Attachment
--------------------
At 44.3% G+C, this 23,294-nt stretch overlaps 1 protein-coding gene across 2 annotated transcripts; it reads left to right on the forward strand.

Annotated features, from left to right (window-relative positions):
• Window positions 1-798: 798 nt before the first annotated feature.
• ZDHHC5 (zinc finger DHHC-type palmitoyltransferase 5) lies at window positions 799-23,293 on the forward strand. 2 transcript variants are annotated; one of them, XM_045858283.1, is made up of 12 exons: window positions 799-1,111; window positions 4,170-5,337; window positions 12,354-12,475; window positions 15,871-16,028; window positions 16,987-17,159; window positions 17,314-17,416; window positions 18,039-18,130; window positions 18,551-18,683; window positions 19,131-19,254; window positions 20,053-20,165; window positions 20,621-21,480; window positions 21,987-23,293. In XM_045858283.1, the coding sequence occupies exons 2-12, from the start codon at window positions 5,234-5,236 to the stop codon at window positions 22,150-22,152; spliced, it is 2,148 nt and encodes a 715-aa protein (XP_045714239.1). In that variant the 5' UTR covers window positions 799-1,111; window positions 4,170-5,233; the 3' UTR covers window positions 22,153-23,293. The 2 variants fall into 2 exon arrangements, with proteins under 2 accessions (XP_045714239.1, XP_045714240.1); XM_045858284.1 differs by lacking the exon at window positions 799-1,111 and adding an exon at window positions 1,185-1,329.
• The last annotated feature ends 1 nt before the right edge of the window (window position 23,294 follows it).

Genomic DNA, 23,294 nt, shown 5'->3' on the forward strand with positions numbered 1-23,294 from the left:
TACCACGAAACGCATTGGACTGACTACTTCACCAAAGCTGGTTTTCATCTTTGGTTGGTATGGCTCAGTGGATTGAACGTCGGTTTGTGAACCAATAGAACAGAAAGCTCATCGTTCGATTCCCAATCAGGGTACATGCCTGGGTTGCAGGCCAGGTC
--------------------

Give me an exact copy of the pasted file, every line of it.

At 44.3% G+C, this 23,294-nt stretch overlaps 1 protein-coding gene across 2 annotated transcripts; it reads left to right on the forward strand.

Annotated features, from left to right (window-relative positions):
• Window positions 1-798: 798 nt before the first annotated feature.
• ZDHHC5 (zinc finger DHHC-type palmitoyltransferase 5) lies at window positions 799-23,293 on the forward strand. 2 transcript variants are annotated; one of them, XM_045858283.1, is made up of 12 exons: window positions 799-1,111; window positions 4,170-5,337; window positions 12,354-12,475; window positions 15,871-16,028; window positions 16,987-17,159; window positions 17,314-17,416; window positions 18,039-18,130; window positions 18,551-18,683; window positions 19,131-19,254; window positions 20,053-20,165; window positions 20,621-21,480; window positions 21,987-23,293. In XM_045858283.1, the coding sequence occupies exons 2-12, from the start codon at window positions 5,234-5,236 to the stop codon at window positions 22,150-22,152; spliced, it is 2,148 nt and encodes a 715-aa protein (XP_045714239.1). In that variant the 5' UTR covers window positions 799-1,111; window positions 4,170-5,233; the 3' UTR covers window positions 22,153-23,293. The 2 variants fall into 2 exon arrangements, with proteins under 2 accessions (XP_045714239.1, XP_045714240.1); XM_045858284.1 differs by lacking the exon at window positions 799-1,111 and adding an exon at window positions 1,185-1,329.
• The last annotated feature ends 1 nt before the right edge of the window (window position 23,294 follows it).

Genomic DNA, 23,294 nt, shown 5'->3' on the forward strand with positions numbered 1-23,294 from the left:
TACCACGAAACGCATTGGACTGACTACTTCACCAAAGCTGGTTTTCATCTTTGGTTGGTATGGCTCAGTGGATTGAACGTCGGTTTGTGAACCAATAGAACAGAAAGCTCATCGTTCGATTCCCAATCAGGGTACATGCCTGGGTTGCAGGCCAGGTC